• Improved Accountability for Agreed-Upon Service Levels, Enabling Informed Value Decisions on What and How Many Services to Provide
  • Securing Cost Savings and Sustainable Efficiencies through Economies of Scale
  • Releasing Human Capital from “Commodity” Tasks to Better Value / Customer Service Activities; Operating Units Free to focus on their Core Operations
  • Ensuring the Use of More State-of-the Art, Technology-intensive Solutions
  • Improving the Scalability of Deployed Solutions, Which Can Be Readily Scaled for Geographic and Service Scope Changes
  • Improved Cooperation and Collaboration with External Partner Organizations to Foster Strategic Development of Cross-institution Support Services
  • Reducing the Geographic Footprint of IT-Systems, Applications, and Infrastructure, thus Improving Business Continuity and the Resilience of Business Services
  • Addressing Corporate Needs for Collaborative Learning, Research, and Knowledge Transfer; People with the Skills and Desire to Optimize the Model Beyond the Back-office
  • Leaders Free to Focus on Strategy, While Relying on Shared Services for Statutory and Regulatory Compliance
  • Timely Decision Support, Enabling Analyzed Data to be Delivered as Reliable and Actionable Business Intelligence

Challenges to Implementing Government-Shared Services

People familiar with military operations may thing that Government agencies function as one huge enterprise, where change can be imposed and orders are invariably understood, accepted, and followed. This is not the way most Government departments, bureaus, and agencies have operated in the past. The typical agency is established, even when “incorporated” under a larger department of Government, as a standalone organization with a certain amount of autonomy – and independent authority –, derived from Congressional legislation that charters and funds the agency’s mission. The main responsibility of the agency’s leader is to manage it well enough to achieve the priority goals and objectives of that agency, pursuant to its Congressionally-mandated mission. Participation in inter-agency, whole-of-Government types of initiatives is often seen as an unfunded-mandate situation, often taking a back seat to a leader’s primary duties and obligations.

For inter-agency programs to be successful, all participating organizations must all be pulling in the same direction, and hopefully with similar determination to succeed. While it is true that leaders cannot, by themselves, accomplish major change, the championing of the transformation initiative, supported by effective communication and change strategies, can have an impact on the outcomes of major change agendas. Yet, a program-wide leader still needs a coalition of the willing to achieve transformation on a grand scale. Effective governance is also needed in cross-agency shared-services implementation efforts, to ensure that all participating organizations have a voice in critical decisions. The role of a governance body is to, among other things, to:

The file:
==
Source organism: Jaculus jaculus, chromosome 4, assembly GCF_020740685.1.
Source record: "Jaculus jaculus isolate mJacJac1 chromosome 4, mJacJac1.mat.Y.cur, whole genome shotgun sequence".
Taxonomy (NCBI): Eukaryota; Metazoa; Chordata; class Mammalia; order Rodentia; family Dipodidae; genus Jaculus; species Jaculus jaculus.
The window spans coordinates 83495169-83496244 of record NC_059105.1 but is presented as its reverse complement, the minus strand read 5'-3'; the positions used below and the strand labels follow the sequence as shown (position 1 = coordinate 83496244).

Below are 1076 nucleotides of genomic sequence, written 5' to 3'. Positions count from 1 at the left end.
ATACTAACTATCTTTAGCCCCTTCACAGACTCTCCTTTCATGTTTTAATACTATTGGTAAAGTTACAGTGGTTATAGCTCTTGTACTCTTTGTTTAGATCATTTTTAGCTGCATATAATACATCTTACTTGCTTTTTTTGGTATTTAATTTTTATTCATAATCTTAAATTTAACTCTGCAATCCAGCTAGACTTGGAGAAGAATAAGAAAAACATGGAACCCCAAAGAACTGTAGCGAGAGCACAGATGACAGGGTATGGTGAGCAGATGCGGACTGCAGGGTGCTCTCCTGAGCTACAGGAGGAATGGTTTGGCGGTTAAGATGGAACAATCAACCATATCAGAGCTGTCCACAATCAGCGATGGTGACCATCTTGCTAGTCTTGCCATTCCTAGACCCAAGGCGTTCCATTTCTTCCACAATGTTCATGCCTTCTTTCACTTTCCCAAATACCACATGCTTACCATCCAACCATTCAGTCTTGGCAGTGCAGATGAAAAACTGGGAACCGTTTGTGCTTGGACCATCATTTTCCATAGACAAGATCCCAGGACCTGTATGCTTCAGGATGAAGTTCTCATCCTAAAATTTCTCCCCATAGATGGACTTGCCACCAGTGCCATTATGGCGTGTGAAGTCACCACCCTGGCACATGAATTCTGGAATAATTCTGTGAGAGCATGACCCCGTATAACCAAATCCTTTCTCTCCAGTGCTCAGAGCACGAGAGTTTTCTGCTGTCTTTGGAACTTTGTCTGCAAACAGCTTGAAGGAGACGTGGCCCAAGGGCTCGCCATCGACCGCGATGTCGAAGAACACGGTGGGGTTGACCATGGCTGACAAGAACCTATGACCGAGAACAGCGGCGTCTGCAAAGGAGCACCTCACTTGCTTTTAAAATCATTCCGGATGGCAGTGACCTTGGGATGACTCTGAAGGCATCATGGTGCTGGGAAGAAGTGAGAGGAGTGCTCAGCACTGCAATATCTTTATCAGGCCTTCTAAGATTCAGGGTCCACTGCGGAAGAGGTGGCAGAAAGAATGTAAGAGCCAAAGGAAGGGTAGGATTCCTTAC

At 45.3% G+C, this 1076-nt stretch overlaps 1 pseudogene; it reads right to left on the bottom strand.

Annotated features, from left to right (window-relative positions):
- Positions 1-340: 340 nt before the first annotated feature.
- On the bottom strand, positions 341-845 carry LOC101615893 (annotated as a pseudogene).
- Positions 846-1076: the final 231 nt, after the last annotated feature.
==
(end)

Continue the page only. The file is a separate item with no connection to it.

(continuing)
• Approve the Shared Services design schema
  • Determine the change management approach
  • Resolve all critical implementation issues

It is also important to note that subordinate managers (e.g., heads of individual Shared Services units), often rely on their own subsidiary governance bodies, where the calculation of costs and benefits can be different. Both individually and collectively, these key stakeholders are positioned to influence the views of their leaders. The constructive support of all leaders, their preparedness to work together, and their acceptance and management of the risks involved, are all necessary preconditions for the success of a cross-Agency Shared Services Program. Without them, the initiative will be problematic from the start.

The Bottom Line

Game theory [3] seems to provide a helpful lens through which to understand why and how the best collective outcome may not be achieved from a Shared Services initiative that has been mandated at the inter-agency Government level, due to the players’ apparently rational fear of loss of control, and the choices they make in pursuing the best available individual outcome instead. It is probable that each individual leader will be mindful of the risks their organization faces (which they personally face also) from an initiative (like Shared Services) which requires them to place their trust in an external provider to deliver efficiencies and cost savings they cannot guarantee, at an opportunity cost (in terms of loss of control and flexibility) they cannot measure. Subordinate managers, with significant influence on their leaders, may have even clearer personal interests at play. One of the risks with pursuing a large-scale Shared Services initiative in Government, is that one or more parties may adopt a zero sum mindset when the actual structure of the initiative or “game” is non-zero sum (i.e., the best available collective outcome is better than what can be achieved by each agency acting in isolation). Because of this, the leaders involved should, ideally, have their performance assessed, based on achievement of the collective outcome, to give them “skin in the game.” However, this may be difficult to achieve when leaders’ performance is, almost always, assessed on the basis of their contribution in many areas of policy and service delivery, among which a single initiative may not rank all that high.




2 Back office operations refers to the part of most organizations where tasks dedicated to running the company itself take place. The term “back office” comes from the building layout of early companies where the front office would contain the sales and other customer-facing staff, the “middle office” would be those manufacturing or developing the products, and the “back office” would provide administrative, accounting, and other support services (always invisible to business customers). Although the operations of a back office are seldom prominent, they are a vital contributor to business success.

3 Game theory is the study of the ways in which strategic interactions among people (and other forms of agents) produce outcomes that may or may not be matched to the preferences or desired outcomes of those people. In game theory, interactions are considered strategic when the parties to the exchange can take into account the expected actions and reactions of one another. Most often, suboptimal collective outcomes arise due to a lack of trust in one another’s actions, and in the consequent attempts by individuals to optimize their own outcomes directly, in preference to collaborating for achievement of the best available collective outcome.